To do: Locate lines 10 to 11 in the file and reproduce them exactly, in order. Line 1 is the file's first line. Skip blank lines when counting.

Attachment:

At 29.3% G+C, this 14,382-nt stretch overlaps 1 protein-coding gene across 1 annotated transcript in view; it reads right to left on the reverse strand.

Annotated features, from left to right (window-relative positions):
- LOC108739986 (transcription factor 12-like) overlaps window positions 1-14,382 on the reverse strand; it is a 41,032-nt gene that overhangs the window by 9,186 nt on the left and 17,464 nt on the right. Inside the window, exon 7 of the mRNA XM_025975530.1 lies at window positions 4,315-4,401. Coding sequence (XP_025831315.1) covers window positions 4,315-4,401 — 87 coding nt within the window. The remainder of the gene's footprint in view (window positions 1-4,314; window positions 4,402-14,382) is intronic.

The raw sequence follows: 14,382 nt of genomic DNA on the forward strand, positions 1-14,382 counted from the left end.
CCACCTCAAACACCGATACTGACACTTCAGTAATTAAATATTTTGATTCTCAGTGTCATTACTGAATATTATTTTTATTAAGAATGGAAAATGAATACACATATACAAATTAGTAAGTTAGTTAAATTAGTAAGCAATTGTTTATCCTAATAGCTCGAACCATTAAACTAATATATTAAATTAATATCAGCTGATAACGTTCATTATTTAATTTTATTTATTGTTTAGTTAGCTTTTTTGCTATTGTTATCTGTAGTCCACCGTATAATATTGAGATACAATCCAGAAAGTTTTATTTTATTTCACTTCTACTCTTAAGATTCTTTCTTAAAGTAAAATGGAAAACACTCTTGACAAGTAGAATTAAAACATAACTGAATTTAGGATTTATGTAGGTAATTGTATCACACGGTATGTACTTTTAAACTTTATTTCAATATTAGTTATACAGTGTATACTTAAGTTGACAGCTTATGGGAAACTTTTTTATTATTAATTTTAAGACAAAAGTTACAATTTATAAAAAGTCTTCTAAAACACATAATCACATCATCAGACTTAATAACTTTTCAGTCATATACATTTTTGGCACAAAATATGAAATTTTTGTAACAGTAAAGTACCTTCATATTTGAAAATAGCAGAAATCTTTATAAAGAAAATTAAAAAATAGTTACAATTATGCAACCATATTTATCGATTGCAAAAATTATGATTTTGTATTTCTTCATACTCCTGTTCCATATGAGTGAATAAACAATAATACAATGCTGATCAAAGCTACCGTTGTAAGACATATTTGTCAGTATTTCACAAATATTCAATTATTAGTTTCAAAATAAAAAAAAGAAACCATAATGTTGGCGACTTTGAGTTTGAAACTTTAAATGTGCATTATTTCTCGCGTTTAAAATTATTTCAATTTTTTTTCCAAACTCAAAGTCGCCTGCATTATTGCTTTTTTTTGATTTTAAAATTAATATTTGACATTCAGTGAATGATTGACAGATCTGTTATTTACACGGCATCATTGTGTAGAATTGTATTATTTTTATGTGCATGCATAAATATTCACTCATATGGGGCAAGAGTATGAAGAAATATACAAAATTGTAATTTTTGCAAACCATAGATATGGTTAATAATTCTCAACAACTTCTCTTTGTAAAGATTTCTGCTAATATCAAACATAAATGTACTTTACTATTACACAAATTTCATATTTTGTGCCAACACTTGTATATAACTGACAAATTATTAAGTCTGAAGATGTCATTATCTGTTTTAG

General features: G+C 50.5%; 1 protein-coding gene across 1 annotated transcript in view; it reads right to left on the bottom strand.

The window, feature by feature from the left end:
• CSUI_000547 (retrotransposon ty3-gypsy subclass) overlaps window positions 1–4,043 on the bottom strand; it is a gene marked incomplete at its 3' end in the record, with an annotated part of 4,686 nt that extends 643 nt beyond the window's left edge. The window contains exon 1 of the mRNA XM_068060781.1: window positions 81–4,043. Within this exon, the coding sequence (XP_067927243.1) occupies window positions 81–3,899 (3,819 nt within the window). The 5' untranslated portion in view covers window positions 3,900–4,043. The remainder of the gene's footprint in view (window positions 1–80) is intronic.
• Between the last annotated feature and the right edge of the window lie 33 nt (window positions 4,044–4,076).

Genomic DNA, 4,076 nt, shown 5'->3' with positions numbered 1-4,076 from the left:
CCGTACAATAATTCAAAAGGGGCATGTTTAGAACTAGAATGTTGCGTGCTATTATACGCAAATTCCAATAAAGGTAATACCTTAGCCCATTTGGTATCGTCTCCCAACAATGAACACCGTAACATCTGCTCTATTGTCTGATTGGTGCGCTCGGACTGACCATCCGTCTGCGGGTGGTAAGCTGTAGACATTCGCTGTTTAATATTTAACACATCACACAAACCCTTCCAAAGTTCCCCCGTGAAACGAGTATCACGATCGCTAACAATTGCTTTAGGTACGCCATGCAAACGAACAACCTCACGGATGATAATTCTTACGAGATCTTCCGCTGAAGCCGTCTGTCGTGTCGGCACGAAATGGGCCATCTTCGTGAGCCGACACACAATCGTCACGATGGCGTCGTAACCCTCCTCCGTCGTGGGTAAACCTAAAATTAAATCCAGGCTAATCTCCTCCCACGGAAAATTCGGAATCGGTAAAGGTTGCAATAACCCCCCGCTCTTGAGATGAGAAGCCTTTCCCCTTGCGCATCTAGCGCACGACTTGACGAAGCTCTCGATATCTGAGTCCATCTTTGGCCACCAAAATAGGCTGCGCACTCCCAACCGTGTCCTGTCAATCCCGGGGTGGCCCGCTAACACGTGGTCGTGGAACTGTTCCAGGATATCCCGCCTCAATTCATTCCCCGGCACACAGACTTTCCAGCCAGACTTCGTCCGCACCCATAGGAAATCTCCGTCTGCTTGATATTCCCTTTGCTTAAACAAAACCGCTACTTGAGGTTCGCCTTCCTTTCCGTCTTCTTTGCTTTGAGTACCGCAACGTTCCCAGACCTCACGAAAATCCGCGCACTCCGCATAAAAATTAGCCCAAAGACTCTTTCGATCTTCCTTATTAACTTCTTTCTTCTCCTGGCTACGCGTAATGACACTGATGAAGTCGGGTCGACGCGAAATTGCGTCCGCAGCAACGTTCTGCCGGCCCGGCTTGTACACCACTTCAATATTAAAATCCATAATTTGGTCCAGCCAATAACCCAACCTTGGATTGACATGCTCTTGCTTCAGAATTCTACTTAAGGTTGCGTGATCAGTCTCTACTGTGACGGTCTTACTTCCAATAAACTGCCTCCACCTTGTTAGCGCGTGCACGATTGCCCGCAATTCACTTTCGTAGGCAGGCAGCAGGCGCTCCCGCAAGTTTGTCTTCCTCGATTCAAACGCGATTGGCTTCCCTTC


Genomic DNA, 4,076 nt, shown 5'->3' with positions numbered 1-4,076 from the left:
CCGTACAATAATTCAAAAGGGGCATGTTTAGAACTAGAATGTTGCGTGCTATTATACGCAAATTCCAATAAAGGTAATACCTTAGCCCATTTGGTATCGTCTCCCAACAATGAACACCGTAACATCTGCTCTATTGTCTGATTGGTGCGCTCGGACTGACCATCCGTCTGCGGGTGGTAAGCTGTAGACATTCGCTGTTTAATATTTAACACATCACACAAACCCTTCCAAAGTTCCCCCGTGAAACGAGTATCACGATCGCTAACAATTGCTTTAGGTACGCCATGCAAACGAACAACCTCACGGATGATAATTCTTACGAGATCTTCCGCTGAAGCCGTCTGTCGTGTCGGCACGAAATGGGCCATCTTCGTGAGCCGACACACAATCGTCACGATGGCGTCGTAACCCTCCTCCGTCGTGGGTAAACCTAAAATTAAATCCAGGCTAATCTCCTCCCACGGAAAATTCGGAATCGGTAAAGGTTGCAATAACCCCCCGCTCTTGAGATGAGAAGCCTTTCCCCTTGCGCATCTAGCGCACGACTTGACGAAGCTCTCGATATCTGAGTCCATCTTTGGCCACCAAAATAGGCTGCGCACTCCCAACCGTGTCCTGTCAATCCCGGGGTGGCCCGCTAACACGTGGTCGTGGAACTGTTCCAGGATATCCCGCCTCAATTCATTCCCCGGCACACAGACTTTCCAGCCAGACTTCGTCCGCACCCATAGGAAATCTCCGTCTGCTTGATATTCCCTTTGCTTAAACAAAACCGCTACTTGAGGTTCGCCTTCCTTTCCGTCTTCTTTGCTTTGAGTACCGCAACGTTCCCAGACCTCACGAAAATCCGCGCACTCCGCATAAAAATTAGCCCAAAGACTCTTTCGATCTTCCTTATTAACTTCTTTCTTCTCCTGGCTACGCGTAATGACACTGATGAAGTCGGGTCGACGCGAAATTGCGTCCGCAGCAACGTTCTGCCGGCCCGGCTTGTACACCACTTCAATATTAAAATCCATAATTTGGTCCAGCCAATAACCCAACCTTGGATTGACATGCTCTTGCTTCAGAATTCTACTTAAGGTTGCGTGATCAGTCTCTACTGTGACGGTCTTACTTCCAATAAACTGCCTCCACCTTGTTAGCGCGTGCACGATTGCCCGCAATTCACTTTCGTAGGCAGGCAGCAGGCGCTCCCGCAAGTTTGTCTTCCTCGATTCAAACGCGATTGGCTTCCCTTC